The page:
Have you ever thought about the theory that goes something like this: that where you are, right here, right now, is a product of all of the decisions you’ve made in your life? That your particular position in life is the consequence, good or bad, of the choices you’ve made?
For example, if I told you that you would marry someone based on where you decided to go to college, would that make sense? For me, it does. I was down to two schools, and I had a choice to make. I made my choice and went off to college. On one of our breaks from college, one of my college friends invited me to a party, where I met a girl who was friends from high school with my friend from college. We started talking, and you know the rest. If I chose the other school on my short list, I never would have made that college friend who introduced me to that high school friend who I ended up marrying. Forget about all of the thousands of small decisions that my wife and I have made together ever since; that one big decision I made to go to Binghamton was the catalyst of it all.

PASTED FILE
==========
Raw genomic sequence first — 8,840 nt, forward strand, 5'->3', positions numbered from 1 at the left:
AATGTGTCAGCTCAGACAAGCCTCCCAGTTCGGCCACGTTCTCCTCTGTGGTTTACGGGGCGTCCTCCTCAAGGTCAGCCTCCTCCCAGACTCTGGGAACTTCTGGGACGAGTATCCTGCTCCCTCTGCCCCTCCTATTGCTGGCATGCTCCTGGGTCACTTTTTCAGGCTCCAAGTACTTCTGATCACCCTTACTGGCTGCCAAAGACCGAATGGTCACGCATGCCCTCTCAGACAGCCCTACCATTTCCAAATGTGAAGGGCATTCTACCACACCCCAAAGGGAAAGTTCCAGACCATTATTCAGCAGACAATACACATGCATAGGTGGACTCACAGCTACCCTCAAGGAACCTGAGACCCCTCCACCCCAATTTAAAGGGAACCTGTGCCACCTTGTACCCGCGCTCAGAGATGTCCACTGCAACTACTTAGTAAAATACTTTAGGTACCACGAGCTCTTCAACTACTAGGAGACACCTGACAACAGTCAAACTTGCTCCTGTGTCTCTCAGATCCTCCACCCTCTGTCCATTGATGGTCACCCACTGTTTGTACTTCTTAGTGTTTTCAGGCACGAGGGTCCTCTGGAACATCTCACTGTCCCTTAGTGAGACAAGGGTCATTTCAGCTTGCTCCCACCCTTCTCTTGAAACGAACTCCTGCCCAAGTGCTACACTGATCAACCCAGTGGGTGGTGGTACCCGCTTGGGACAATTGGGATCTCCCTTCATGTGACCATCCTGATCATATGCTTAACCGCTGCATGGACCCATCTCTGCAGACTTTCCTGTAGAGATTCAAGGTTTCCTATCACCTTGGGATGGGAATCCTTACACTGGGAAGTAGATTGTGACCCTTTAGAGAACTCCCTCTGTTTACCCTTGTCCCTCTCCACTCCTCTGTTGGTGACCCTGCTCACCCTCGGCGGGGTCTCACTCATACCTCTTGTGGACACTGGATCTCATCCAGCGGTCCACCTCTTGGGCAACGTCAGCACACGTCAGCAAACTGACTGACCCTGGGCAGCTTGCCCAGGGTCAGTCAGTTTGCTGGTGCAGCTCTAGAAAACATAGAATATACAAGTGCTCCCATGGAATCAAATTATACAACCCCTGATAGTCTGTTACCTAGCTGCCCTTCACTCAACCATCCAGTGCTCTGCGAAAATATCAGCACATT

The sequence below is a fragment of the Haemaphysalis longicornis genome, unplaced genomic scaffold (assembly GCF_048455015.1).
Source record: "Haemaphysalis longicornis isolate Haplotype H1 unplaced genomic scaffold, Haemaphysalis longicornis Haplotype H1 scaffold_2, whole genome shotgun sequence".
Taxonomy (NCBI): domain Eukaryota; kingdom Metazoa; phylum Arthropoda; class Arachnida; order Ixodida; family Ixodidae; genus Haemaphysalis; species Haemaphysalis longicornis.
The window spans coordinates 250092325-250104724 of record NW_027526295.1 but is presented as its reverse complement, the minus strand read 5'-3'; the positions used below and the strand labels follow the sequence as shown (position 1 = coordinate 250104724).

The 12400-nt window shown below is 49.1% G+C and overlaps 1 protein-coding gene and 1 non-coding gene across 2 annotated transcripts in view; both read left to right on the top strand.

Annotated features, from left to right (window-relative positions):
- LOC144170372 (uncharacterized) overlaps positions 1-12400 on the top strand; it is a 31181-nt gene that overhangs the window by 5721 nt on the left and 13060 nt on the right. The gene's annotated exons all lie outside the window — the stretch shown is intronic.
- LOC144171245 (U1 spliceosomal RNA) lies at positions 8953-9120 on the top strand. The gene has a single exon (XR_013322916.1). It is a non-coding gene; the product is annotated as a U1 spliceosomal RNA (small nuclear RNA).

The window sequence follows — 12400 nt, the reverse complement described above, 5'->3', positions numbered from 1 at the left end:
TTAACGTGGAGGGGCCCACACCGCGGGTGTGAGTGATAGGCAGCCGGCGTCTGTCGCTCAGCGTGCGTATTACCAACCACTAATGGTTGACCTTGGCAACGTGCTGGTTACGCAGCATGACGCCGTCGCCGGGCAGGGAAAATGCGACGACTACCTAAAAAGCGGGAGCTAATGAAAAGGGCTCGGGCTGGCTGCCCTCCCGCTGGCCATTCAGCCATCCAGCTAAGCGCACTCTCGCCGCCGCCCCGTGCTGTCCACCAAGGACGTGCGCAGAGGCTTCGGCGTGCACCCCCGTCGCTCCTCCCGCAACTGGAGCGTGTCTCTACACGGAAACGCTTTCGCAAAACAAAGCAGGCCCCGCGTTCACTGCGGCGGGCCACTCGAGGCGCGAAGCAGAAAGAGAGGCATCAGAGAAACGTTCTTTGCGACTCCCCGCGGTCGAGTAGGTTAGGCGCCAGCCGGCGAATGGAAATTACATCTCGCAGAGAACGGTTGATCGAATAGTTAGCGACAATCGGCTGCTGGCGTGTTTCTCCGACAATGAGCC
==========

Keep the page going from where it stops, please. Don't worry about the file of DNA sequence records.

So it is with you, the person facing foreclosure right now. The easy thing is to blame outside forces for your problems. The broker who said you could afford that house above your budget. The boss who made a bad business decision leading to your hours getting cut. Your spouse, who is no longer someone you want to be with, and the two homes you now have to support being unaffordable. If you think about it, all these decisions were yours.
You made the ultimate decision to trust a broker (who makes a higher commission if you buy a more expensive home) when he said you could afford that expensive house. You saw your boss making bad decisions but didn’t look for another job before it was too late. You knew for a long time that you and your wife were growing part, but you stayed in the marriage anyway. These are your choices.
There are lots of decisions to make during the life of a foreclosure, and they are yours to make. Whether to ignore your problem or face it head on, whether to hire an attorney, which attorney to hire, to sell your property or try to get a loan modification, whether to litigate, how hard to litigate, whether to file bankruptcy, and those are the bigger decisions. When you sit down and think about where you’re going to be in a few years, it’s going to depend on the decision you make today.